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|Title:||Formation, translation, and acceptance of antiheroic protagonist in children's fiction: a case study on Diary of a Wimpy Kid||Authors:||Du, Jing||Keywords:||Humanities::Language||Issue Date:||2022||Publisher:||Nanyang Technological University||Source:||Du, J. (2022). Formation, translation, and acceptance of antiheroic protagonist in children's fiction: a case study on Diary of a Wimpy Kid. Master's thesis, Nanyang Technological University, Singapore. https://hdl.handle.net/10356/157502||Abstract:||Adult-child interaction, an inevitable topic in children’s literature, can be regarded as a miniature “self-other” in imagology. The child image thus resides in adults’ subjective imagination and understanding. This paper examines the translation of Diary of a Wimpy Kid, a series of children’s books in America, with an aim to explore the main character Greg Heffley, an antihero, being introduced to and accepted by the Chinese market. The antiheroic youngster, featuring mediocracy, moral lapses, and insidious rebellion, is well-received as realistic, relevant, and relatable among readers. Humour, embedded in this figure, consists of three layers: pure entertainment, self-reconciliation, and passive resistance. The formation, translation and acceptance of the atypical protagonist manifest the dynamic relationship between grownups and children in social history. Based on polysystem theory, the child antihero is introduced, manipulated, and altered due to the influence of the political system, moral system, and pedagogical system in target culture. Facilitated and limited by the alignment between child image and national identity, the character reconfiguration experiences changes as the publisher’s moral ideology overrides the translator’s entertainment-oriented poetics. The presence and popularity of this antihero is inclined to deconstruct the mainstream values and add to the aesthetic appeal of children’s literature in modern China. Keywords: Child image, Anti-heroic Protagonist, Translation, Children’s literature, Polysystem, Rewriting theory||URI:||https://hdl.handle.net/10356/157502||Fulltext Permission:||restricted||Fulltext Availability:||With Fulltext|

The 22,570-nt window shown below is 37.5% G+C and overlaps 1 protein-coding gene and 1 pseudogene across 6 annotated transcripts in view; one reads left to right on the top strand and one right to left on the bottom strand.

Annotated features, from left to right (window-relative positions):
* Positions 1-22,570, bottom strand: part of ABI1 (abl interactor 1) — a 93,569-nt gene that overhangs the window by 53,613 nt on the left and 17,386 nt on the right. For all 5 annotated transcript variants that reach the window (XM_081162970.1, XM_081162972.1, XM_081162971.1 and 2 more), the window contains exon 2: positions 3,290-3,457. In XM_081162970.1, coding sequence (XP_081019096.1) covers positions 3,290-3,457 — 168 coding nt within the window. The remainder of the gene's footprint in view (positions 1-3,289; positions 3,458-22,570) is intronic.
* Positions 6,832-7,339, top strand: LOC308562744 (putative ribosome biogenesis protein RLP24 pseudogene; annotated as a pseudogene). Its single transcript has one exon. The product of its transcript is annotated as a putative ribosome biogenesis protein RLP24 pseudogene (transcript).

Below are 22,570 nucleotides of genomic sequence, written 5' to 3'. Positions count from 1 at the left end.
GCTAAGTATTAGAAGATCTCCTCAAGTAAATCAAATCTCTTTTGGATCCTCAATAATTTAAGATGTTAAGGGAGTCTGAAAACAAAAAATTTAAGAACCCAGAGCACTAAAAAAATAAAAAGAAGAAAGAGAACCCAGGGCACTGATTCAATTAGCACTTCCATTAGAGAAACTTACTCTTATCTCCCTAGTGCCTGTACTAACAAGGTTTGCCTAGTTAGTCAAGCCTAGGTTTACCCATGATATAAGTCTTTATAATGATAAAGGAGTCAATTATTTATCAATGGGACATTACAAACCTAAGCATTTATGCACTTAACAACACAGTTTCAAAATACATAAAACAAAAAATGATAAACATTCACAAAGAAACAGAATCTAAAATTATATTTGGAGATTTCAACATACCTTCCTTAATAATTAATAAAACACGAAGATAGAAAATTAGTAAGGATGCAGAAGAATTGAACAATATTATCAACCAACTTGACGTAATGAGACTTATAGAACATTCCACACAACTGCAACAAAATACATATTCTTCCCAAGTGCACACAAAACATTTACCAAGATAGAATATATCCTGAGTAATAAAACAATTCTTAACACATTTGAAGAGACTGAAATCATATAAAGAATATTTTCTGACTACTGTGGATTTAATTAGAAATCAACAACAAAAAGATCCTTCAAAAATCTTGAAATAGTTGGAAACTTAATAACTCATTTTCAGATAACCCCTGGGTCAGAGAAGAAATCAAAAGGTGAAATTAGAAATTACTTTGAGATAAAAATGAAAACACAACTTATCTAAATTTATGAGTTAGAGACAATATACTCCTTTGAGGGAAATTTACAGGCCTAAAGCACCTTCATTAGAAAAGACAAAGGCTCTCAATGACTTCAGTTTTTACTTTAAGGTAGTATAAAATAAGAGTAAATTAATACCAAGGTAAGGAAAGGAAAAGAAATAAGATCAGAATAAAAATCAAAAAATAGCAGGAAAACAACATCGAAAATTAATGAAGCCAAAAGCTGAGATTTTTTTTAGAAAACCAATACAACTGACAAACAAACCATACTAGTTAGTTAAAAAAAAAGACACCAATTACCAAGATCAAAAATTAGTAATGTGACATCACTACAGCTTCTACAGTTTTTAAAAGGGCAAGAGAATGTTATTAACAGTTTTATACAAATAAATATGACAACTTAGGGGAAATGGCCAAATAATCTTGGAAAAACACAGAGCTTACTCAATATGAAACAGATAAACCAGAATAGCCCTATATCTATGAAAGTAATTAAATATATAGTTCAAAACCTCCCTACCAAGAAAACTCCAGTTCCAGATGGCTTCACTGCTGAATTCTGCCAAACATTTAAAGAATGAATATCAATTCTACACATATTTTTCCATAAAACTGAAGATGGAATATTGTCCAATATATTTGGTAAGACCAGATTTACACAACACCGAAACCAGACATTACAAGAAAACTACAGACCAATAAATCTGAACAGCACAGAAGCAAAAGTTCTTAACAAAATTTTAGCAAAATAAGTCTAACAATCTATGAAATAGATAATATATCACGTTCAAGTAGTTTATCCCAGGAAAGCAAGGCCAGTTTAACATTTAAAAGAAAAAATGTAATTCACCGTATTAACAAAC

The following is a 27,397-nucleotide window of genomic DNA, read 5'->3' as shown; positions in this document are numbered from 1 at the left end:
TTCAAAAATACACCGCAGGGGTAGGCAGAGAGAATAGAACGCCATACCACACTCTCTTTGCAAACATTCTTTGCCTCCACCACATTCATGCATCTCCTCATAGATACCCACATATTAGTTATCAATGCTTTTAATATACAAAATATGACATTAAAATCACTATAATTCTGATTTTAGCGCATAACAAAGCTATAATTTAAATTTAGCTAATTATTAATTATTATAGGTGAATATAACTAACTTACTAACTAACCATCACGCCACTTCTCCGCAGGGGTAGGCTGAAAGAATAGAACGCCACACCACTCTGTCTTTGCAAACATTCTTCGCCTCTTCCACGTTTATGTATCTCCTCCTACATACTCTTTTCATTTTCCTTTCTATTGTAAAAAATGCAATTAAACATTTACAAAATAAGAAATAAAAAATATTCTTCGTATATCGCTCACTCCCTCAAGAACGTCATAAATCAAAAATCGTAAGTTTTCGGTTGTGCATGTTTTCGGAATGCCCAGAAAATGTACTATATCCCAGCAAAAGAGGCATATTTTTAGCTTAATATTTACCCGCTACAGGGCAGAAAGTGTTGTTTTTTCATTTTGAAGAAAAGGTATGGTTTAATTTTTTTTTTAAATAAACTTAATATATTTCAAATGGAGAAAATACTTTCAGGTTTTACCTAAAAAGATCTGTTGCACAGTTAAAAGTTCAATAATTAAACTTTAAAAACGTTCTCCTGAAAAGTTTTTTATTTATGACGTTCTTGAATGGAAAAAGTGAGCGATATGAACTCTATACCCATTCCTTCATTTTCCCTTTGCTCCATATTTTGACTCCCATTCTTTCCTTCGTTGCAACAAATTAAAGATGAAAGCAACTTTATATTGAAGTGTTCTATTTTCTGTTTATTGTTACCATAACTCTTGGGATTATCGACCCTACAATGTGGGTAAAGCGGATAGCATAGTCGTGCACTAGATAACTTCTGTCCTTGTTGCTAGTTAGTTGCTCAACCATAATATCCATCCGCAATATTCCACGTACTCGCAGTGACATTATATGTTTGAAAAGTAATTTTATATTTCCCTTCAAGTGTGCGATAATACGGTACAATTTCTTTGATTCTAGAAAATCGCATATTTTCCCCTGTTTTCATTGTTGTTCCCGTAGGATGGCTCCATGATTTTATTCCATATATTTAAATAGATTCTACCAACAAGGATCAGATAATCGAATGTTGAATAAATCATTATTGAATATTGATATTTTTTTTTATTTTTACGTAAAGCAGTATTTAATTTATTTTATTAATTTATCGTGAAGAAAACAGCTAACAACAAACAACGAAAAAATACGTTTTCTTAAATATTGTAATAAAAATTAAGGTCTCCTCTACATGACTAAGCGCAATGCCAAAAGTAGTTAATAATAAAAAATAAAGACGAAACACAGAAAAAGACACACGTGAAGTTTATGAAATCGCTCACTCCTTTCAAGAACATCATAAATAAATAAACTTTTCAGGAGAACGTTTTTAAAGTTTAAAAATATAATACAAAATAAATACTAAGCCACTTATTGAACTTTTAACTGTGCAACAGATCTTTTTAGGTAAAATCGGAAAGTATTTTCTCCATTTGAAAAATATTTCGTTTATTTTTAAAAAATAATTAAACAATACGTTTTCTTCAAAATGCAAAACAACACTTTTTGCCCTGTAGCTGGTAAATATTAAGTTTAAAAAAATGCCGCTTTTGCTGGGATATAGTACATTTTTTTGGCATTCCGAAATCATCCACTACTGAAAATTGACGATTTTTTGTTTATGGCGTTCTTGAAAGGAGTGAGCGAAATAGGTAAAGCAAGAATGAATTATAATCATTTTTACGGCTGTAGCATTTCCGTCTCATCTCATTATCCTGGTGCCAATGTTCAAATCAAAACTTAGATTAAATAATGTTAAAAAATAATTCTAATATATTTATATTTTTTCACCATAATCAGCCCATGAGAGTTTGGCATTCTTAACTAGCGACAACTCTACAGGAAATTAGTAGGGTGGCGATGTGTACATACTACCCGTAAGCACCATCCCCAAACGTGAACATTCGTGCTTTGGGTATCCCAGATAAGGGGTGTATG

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Updated on May 20, 2022
Updated on May 20, 2022
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